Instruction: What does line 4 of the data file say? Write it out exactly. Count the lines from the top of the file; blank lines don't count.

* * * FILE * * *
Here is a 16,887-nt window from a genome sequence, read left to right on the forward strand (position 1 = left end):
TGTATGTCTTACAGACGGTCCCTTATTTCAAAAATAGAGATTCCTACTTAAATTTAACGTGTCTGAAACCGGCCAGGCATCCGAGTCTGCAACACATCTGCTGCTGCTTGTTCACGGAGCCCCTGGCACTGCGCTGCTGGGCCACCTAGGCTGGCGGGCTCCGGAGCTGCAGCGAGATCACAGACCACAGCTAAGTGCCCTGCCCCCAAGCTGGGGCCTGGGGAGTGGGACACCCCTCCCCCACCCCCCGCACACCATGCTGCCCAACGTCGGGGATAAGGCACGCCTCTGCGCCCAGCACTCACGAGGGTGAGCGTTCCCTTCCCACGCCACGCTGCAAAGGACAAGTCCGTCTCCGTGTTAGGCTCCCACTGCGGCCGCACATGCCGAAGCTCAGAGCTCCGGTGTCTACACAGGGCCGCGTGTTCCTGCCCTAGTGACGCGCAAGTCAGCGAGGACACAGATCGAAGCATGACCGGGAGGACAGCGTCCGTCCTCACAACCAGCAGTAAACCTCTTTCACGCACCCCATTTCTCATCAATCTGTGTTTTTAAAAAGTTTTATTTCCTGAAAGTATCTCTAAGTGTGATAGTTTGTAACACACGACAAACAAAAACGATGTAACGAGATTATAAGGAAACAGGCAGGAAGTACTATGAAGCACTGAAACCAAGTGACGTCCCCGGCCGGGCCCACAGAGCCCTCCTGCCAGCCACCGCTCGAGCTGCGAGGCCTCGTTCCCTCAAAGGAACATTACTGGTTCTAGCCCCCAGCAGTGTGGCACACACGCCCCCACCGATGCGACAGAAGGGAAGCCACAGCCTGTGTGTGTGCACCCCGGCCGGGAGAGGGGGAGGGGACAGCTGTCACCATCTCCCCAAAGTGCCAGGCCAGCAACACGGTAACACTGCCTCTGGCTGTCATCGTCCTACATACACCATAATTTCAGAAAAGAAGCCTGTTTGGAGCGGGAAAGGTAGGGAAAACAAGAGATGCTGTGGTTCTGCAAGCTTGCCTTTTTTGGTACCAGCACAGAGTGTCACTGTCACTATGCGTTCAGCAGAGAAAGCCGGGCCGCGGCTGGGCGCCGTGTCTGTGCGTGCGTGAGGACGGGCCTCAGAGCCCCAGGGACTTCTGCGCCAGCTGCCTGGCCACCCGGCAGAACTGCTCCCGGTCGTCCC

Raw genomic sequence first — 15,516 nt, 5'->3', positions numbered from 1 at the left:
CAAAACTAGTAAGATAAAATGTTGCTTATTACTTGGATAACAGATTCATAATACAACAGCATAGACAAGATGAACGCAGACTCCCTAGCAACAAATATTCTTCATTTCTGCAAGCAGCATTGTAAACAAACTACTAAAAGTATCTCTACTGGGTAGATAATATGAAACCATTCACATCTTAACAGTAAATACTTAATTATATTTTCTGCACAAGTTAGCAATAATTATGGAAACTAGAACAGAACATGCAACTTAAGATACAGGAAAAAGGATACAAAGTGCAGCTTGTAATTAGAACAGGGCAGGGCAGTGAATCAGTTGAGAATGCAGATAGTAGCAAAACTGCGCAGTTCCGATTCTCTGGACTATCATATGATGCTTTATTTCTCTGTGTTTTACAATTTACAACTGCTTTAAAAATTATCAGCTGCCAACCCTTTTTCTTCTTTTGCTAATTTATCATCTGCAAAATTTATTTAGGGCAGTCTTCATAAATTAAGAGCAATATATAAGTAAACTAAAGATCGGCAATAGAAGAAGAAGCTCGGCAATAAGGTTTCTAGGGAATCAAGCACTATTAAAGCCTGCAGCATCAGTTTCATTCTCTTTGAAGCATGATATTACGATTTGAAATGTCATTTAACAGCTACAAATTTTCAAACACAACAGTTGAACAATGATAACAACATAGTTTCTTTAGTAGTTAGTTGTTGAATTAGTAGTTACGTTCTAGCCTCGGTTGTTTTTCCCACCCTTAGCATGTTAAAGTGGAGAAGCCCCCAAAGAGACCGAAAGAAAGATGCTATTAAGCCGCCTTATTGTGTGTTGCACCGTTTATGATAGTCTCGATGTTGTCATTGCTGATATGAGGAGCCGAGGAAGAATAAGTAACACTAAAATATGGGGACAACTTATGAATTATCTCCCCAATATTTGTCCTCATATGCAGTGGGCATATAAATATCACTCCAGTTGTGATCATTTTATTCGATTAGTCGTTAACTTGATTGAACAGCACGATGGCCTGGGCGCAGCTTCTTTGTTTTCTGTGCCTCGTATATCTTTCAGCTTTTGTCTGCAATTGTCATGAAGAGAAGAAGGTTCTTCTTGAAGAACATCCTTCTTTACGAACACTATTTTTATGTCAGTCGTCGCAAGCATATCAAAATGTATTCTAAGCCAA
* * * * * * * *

CAAAACTAGTAAGATAAAATGTTGCTTATTACTTGGATAACAGATTCATAATACAACAGCATAGACAAGATGAACGCAGACTCCCTAGCAACAAATATTCTTCATTTCTGCAAGCAGCATTGTAAACAAACTACTAAAAGTATCTCTACTGGGTAGATAATATGAAACCATTCACATCTTAACAGTAAATACTTAATTATATTTTCTGCACAAGTTAGCAATAATTATGGAAACTAGAACAGAACATGCAACTTAAGATACAGGAAAAAGGATACAAAGTGCAGCTTGTAATTAGAACAGGGCAGGGCAGTGAATCAGTTGAGAATGCAGATAGTAGCAAAACTGCGCAGTTCCGATTCTCTGGACTATCATATGATGCTTTATTTCTCTGTGTTTTACAATTTACAACTGCTTTAAAAATTATCAGCTGCCAACCCTTTTTCTTCTTTTGCTAATTTATCATCTGCAAAATTTATTTAGGGCAGTCTTCATAAATTAAGAGCAATATATAAGTAAACTAAAGATCGGCAATAGAAGAAGAAGCTCGGCAATAAGGTTTCTAGGGAATCAAGCACTATTAAAGCCTGCAGCATCAGTTTCATTCTCTTTGAAGCATGATATTACGATTTGAAATGTCATTTAACAGCTACAAATTTTCAAACACAACAGTTGAACAATGATAACAACATAGTTTCTTTAGTAGTTAGTTGTTGAATTAGTAGTTACGTTCTAGCCTCGGTTGTTTTTCCCACCCTTAGCATGTTAAAGTGGAGAAGCCCCCAAAGAGACCGAAAGAAAGATGCTATTAAGCCGCCTTATTGTGTGTTGCACCGTTTATGATAGTCTCGATGTTGTCATTGCTGATATGAGGAGCCGAGGAAGAATAAGTAACACTAAAATATGGGGACAACTTATGAATTATCTCCCCAATATTTGTCCTCATATGCAGTGGGCATATAAATATCACTCCAGTTGTGATCATTTTATTCGATTAGTCGTTAACTTGATTGAACAGCACGATGGCCTGGGCGCAGCTTCTTTGTTTTCTGTGCCTCGTATATCTTTCAGCTTTTGTCTGCAATTGTCATGAAGAGAAGAAGGTTCTTCTTGAAGAACATCCTTCTTTACGAACACTATTTTTATGTCAGTCGTCGCAAGCATATCAAAATGTATTCTAAGCCAA